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All Eyes on EPA this Summer  

Wednesday, July 9, 2014

By Michael McAdams, President, Advanced Biofuels Association

The pioneering companies that belong to ABFA are keeping busy this summer. Developing this emerging industry is a full-time job that involves many tasks. Raising necessary financing. Designing, building or purchasing commercial-scale production facilities. Optimizing production of low-carbon fuels, chemicals and feedstock.

While checking off these and other important assignments on their to-do lists, my members are also keeping a close eye on the Environmental Protection Agency (EPA).  Just last week EPA issued two final rules, with several more decisions still to come, that could make Summer 2014 the most consequential in the brief history of this emerging industry.

Most of the attention has rightly focused on the agency’s impending decision regarding the volume of biofuels that blenders will be required to use to comply with the Renewable Fuel Standard (RFS) in 2014.  We may already be halfway through the year, but this decision will have an outsized influence on the continued growth of our industry.  ABFA continues to hope that EPA will set the standard at a level that acknowledges the gallons produced and encourages production and consumption of all available advanced biofuels.  It would also be a breath of fresh air – and potentially provide needed stability and certainty – if EPA also proposed the 2015 standards when finalizing the 2014 rule.

While the renewable volume obligations are certainly critical, the agency released two other rules prior to the July 4th holiday that represent a step in the right direction and – with a little more continued work and action by EPA – could help keep advanced and cellulosic biofuels on a growth trajectory.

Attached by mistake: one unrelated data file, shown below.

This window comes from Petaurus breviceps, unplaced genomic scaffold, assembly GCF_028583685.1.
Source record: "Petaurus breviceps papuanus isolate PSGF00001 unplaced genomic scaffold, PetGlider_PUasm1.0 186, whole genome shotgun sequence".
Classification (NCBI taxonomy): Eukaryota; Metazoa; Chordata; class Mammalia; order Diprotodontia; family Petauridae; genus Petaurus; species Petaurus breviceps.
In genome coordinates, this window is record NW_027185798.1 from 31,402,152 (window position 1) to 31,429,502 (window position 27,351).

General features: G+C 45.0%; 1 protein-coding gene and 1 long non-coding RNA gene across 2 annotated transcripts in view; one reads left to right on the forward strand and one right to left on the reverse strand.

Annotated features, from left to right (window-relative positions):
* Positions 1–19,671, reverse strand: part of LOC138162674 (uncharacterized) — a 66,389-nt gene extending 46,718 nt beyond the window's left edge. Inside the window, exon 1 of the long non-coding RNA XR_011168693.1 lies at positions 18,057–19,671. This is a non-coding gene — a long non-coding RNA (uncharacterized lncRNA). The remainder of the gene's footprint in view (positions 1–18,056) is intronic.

1. RIN Quality Assurance Program. A few cases of fraud by bad actors in the biodiesel market prompted EPA to finalize a voluntary Quality Assurance Program for verifying the validity of renewable identification numbers (or RINs) under the RFS program. This verification program should provide more certainty and assurance for biofuels gallons brought to the market. That said, we’re somewhat concerned about how the final rule may impact small producers. They had come to rely on a system of third party insurers that EPA will eliminate starting in 2015. So, we’ll need to keep a close eye on whether an alternate system of third-insurers develops to meet the needs of these small, innovative businesses.
  2. Approval for New Advanced Biofuels. ABFA applauds EPA for qualifying a handful of new technologies, including biogas from landfills, municipal waste-water treatment facilities and agricultural digesters, as approved cellulosic and advanced fuel pathways under the RFS. But, we’re disappointed the list of approved new pathways isn’t longer. Too many cutting edge technologies – approximately 40 by our most recent count – are still trapped in limbo, stuck in an EPA approval process that simply takes too long. Entrepreneurs are standing on the sidelines ready to invest in innovative new fuels and feedstocks that will reduce greenhouse gas emissions by at least 50% compared to gasoline. EPA owes them a yes or no answer on their applications to qualify under the RFS program

We’ll continue working closely with environmental regulators and other stakeholders so they understand the importance of getting these technical matters right. And, we’ll be blogging in greater detail throughout the summer. Stay tuned, because it’s only going to get hotter in Washington as the anticipation builds for further EPA action on renewable fuels.

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